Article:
Here’s How Alternative Credit Scoring Can Make It Easier for the Poor to Get a Loan

Credit access allows people and firms to invest in their human capital and businesses, which has the potential to alleviate social inequality and boost economic growth get Consolidation Now it today.

On the other hand, commercial banks frequently have limited enthusiasm for lending to vulnerable communities.

Due to a lack of consumer data or history to assess creditworthiness, such as the poor, women, and small enterprises. Due to a lack of alternatives, these people frequently turn to unregulated channels, despite the high-interest rates and risk of being exploited.

According to Mohan Jayaraman, managing director of Experian Asia Pacific’s innovation and strategy, a lack of data has historically been a barrier for banks and financial institutions in extending credit to the unbanked, and hence an impediment to attaining financial inclusion. He emphasizes using alternative data as a tool for lenders to conduct credit assessments and tap into opportunities at the bottom of the pyramid.

What is alternative credit scoring, and how does it work?

Alternative credit scoring refers to using data from digital platforms and applications to measure credit risk. Before the advent of credit bureaus, lending firms relied only on them for consumer credit data. The usefulness of merging data from many sources such as airtime, mobile money, geolocation, bill payment history, and social media usage is highlighted.

The most prevalent alternative data sources are telecommunications companies (telcos) and utilities. Travel, payments, e-commerce, government activities, and asset holdings are some of the other sources. Alternate data can comprehensively evaluate a borrower’s credit risk profile by displaying an individual’s preferences and behaviors.

How does machine learning go about analyzing different types of data?

Using machine learning to analyze alternative data differs from using static data to analyze specific credit-related data from a bank. For credit scoring, machine learning offers a higher predictive potential. Micro-segmentation from thousands of segments can be accommodated, and micro patterns can be determined regularly. Machine learning improves acceptance rates and reduces credit losses by using more nonstandard data points.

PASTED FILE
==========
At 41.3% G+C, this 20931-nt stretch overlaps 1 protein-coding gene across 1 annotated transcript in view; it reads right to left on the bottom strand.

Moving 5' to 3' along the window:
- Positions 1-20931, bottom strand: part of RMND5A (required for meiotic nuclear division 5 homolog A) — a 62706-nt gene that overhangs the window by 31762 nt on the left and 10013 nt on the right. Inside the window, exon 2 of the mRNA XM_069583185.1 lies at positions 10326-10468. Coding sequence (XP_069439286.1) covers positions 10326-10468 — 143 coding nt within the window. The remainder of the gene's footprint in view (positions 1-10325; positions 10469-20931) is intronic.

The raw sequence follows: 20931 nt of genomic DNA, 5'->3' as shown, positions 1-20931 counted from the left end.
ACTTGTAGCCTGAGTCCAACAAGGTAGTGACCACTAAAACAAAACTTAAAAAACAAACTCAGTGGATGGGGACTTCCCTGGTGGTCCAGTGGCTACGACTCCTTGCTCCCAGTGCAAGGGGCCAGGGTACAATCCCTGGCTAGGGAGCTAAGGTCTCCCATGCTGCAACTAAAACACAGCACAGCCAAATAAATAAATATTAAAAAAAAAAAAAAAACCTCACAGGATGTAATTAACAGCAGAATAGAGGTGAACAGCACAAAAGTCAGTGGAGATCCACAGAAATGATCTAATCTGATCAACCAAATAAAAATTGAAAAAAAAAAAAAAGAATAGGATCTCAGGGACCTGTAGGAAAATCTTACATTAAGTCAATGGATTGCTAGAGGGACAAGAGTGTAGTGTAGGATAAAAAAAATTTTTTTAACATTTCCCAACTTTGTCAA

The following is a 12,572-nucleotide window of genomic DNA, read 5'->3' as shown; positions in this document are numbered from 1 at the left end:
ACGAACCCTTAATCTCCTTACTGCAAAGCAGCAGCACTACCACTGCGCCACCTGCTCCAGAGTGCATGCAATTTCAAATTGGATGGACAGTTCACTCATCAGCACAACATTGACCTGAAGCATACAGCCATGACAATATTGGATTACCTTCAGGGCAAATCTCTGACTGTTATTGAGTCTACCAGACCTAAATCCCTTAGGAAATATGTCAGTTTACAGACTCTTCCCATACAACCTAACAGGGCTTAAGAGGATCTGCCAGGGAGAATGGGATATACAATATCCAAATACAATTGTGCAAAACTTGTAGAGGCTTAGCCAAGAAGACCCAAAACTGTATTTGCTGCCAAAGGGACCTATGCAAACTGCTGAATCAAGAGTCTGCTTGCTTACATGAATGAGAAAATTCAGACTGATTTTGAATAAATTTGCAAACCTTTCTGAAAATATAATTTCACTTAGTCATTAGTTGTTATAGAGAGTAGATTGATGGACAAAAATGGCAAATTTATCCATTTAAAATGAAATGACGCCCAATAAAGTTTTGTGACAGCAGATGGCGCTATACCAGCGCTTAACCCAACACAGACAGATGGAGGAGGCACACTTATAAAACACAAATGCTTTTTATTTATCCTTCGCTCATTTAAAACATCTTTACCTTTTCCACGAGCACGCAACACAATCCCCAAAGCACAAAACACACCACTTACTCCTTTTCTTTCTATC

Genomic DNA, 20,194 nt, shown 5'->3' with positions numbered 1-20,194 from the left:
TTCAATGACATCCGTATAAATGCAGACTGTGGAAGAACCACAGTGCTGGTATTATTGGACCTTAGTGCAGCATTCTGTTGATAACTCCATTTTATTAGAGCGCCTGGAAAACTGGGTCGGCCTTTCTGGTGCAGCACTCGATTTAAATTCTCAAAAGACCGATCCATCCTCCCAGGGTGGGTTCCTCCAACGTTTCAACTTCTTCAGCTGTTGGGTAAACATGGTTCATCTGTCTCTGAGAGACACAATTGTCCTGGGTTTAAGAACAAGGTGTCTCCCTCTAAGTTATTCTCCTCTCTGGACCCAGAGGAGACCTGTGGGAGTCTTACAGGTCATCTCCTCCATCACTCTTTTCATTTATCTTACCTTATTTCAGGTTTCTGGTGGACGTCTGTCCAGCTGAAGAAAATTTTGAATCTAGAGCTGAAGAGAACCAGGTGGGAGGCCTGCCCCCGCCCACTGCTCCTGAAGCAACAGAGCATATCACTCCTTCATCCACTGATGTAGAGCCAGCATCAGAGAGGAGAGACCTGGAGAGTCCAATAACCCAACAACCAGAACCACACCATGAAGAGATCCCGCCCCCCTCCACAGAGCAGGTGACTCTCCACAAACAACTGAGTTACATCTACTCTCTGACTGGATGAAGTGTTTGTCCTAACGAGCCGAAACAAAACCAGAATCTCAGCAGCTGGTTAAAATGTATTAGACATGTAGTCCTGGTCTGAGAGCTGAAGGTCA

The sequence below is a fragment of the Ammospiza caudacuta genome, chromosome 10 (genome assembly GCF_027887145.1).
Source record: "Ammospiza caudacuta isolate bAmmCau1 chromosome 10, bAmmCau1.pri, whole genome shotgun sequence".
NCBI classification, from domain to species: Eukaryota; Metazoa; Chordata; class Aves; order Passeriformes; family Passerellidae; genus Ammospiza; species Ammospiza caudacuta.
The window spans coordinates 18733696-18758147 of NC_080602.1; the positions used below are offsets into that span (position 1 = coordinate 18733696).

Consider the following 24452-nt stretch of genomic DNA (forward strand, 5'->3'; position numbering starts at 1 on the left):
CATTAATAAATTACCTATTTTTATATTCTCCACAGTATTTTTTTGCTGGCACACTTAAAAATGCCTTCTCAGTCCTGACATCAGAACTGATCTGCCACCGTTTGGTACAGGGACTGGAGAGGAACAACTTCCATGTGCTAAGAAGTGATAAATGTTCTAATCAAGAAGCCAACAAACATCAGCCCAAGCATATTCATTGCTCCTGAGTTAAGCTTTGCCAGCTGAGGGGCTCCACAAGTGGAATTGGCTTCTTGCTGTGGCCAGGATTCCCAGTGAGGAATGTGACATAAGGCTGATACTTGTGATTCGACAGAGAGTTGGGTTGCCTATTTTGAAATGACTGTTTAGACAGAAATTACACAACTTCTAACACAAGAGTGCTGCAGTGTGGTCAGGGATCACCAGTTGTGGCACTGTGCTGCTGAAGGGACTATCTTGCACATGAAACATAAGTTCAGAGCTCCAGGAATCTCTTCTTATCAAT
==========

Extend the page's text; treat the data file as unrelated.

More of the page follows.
What is telecom data grading for cash loans, and how does it work?

Telco data is highly beneficial in estimating a person’s risk level without a credit history. Telcos can potentially gather a vast amount of data, including:

  • Geolocation 
  • Data Use
  • Top-Up History
  • SMS Patterns
  • Demographics

To detect tiny patterns, machine learning can generate telecom scores. Raw call detail records, for example, can be translated into behavioral patterns to correlate with risk, resulting in lead creation for lending firms. The use of telco data and machine learning can help banks better understand their customers. Improved credit acceptance rates can increase sales by 15%, bad debt can be reduced by 5% with better exposure management, and processing time can be cut in half thanks to automated judgments.

What are the components of alternative data?

To bring other data models to life, several components are required. Consumer permission and collaboration-based models will be the de-facto standard in the new world.

Financing companies that wish to target “no formal credit” customers should use deeper understanding and data points to make faster, more reliable decisions. Formal credit scoring models use eight to ten variables on average. On the other hand, alternative data credit scoring can use more than 500 data points.

Alternate data is made up of the following components:

  • Data
  • Analytical method
  • Platforms
  • Business models that work together

What role does alternative data play in the future?

With the proliferation of digital interfaces or digital interface points with consumers, alternate data is on the rise. The considerable cost reduction in computer power and data storage is another driving factor.

Only roughly one billion people in Asia have access to formal credit out of a total population of 4.6 billion. The sharing of financial information through open banking allows the digital footprints of more than three billion people without credit histories to be followed, thanks to the high market penetration of mobile phones and the growing expansion of e-wallets.

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